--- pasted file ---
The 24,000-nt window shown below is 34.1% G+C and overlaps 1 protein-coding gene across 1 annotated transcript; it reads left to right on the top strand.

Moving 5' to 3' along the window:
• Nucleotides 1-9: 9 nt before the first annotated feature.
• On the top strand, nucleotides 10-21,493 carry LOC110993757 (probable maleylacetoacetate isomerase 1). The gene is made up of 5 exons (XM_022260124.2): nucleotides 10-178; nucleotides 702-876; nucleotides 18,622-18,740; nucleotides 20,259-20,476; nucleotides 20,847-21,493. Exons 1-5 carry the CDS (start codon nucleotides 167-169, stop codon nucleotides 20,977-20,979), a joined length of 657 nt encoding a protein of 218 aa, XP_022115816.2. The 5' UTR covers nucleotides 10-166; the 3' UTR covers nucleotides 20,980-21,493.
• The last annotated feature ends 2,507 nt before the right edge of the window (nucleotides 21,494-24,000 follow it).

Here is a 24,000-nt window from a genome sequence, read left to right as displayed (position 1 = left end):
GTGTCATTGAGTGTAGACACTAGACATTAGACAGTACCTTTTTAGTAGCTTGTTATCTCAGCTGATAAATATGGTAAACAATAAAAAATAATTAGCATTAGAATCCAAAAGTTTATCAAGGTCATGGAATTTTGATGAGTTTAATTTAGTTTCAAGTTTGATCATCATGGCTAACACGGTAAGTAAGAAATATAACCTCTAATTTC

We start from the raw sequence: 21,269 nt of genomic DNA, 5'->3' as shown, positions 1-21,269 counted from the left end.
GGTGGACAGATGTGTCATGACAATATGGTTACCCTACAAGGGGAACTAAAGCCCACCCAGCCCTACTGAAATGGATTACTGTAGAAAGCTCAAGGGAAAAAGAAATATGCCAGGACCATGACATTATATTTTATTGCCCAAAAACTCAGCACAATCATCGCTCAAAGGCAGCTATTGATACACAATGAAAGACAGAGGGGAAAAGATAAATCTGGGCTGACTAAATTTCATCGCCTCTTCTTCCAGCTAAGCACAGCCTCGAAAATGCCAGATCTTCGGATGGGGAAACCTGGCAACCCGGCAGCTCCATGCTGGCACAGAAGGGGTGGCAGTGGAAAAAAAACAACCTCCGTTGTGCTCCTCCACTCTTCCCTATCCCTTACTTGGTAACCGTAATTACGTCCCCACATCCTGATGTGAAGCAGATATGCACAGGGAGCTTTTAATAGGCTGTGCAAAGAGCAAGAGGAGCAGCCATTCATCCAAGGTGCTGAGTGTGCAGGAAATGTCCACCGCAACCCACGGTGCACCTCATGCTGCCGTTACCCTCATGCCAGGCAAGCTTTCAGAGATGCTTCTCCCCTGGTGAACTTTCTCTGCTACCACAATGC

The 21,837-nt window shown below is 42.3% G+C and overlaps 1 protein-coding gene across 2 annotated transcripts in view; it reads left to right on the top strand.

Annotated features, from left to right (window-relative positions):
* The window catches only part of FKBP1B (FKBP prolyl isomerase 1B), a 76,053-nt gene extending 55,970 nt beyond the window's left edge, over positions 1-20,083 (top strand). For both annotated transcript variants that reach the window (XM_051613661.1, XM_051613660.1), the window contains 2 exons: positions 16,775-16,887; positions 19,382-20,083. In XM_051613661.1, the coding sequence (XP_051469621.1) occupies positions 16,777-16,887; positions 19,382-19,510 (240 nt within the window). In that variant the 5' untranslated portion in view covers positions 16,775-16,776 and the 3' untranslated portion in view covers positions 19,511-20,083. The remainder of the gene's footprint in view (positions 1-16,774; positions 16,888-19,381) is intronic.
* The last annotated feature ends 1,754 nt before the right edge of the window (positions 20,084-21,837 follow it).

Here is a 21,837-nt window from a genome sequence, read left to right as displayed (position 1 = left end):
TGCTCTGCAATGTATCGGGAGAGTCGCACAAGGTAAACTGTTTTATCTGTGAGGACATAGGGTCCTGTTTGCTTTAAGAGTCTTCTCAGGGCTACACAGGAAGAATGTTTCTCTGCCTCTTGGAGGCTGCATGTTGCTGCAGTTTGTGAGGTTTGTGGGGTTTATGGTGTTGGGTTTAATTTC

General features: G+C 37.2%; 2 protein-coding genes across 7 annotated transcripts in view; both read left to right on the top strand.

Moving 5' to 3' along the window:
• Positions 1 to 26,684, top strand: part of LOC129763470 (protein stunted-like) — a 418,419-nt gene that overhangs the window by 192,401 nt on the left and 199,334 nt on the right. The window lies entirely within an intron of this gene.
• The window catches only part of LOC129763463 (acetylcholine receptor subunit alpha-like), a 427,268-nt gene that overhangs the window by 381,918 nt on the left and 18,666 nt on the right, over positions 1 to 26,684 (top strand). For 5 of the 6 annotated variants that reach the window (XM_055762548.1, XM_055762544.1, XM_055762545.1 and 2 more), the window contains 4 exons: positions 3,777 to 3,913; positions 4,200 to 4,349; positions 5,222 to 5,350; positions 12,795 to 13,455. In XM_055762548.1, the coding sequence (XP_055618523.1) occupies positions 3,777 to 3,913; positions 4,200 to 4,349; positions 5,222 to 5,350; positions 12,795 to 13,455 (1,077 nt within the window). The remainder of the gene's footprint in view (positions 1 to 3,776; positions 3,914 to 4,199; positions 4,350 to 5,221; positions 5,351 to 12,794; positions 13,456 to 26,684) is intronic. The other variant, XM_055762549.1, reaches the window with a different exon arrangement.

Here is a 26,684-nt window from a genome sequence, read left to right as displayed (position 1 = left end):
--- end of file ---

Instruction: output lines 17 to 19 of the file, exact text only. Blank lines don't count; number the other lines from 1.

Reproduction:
Moving 5' to 3' along the window:
• Positions 1 to 26,684, top strand: part of LOC129763470 (protein stunted-like) — a 418,419-nt gene that overhangs the window by 192,401 nt on the left and 199,334 nt on the right. The window lies entirely within an intron of this gene.
• The window catches only part of LOC129763463 (acetylcholine receptor subunit alpha-like), a 427,268-nt gene that overhangs the window by 381,918 nt on the left and 18,666 nt on the right, over positions 1 to 26,684 (top strand). For 5 of the 6 annotated variants that reach the window (XM_055762548.1, XM_055762544.1, XM_055762545.1 and 2 more), the window contains 4 exons: positions 3,777 to 3,913; positions 4,200 to 4,349; positions 5,222 to 5,350; positions 12,795 to 13,455. In XM_055762548.1, the coding sequence (XP_055618523.1) occupies positions 3,777 to 3,913; positions 4,200 to 4,349; positions 5,222 to 5,350; positions 12,795 to 13,455 (1,077 nt within the window). The remainder of the gene's footprint in view (positions 1 to 3,776; positions 3,914 to 4,199; positions 4,350 to 5,221; positions 5,351 to 12,794; positions 13,456 to 26,684) is intronic. The other variant, XM_055762549.1, reaches the window with a different exon arrangement.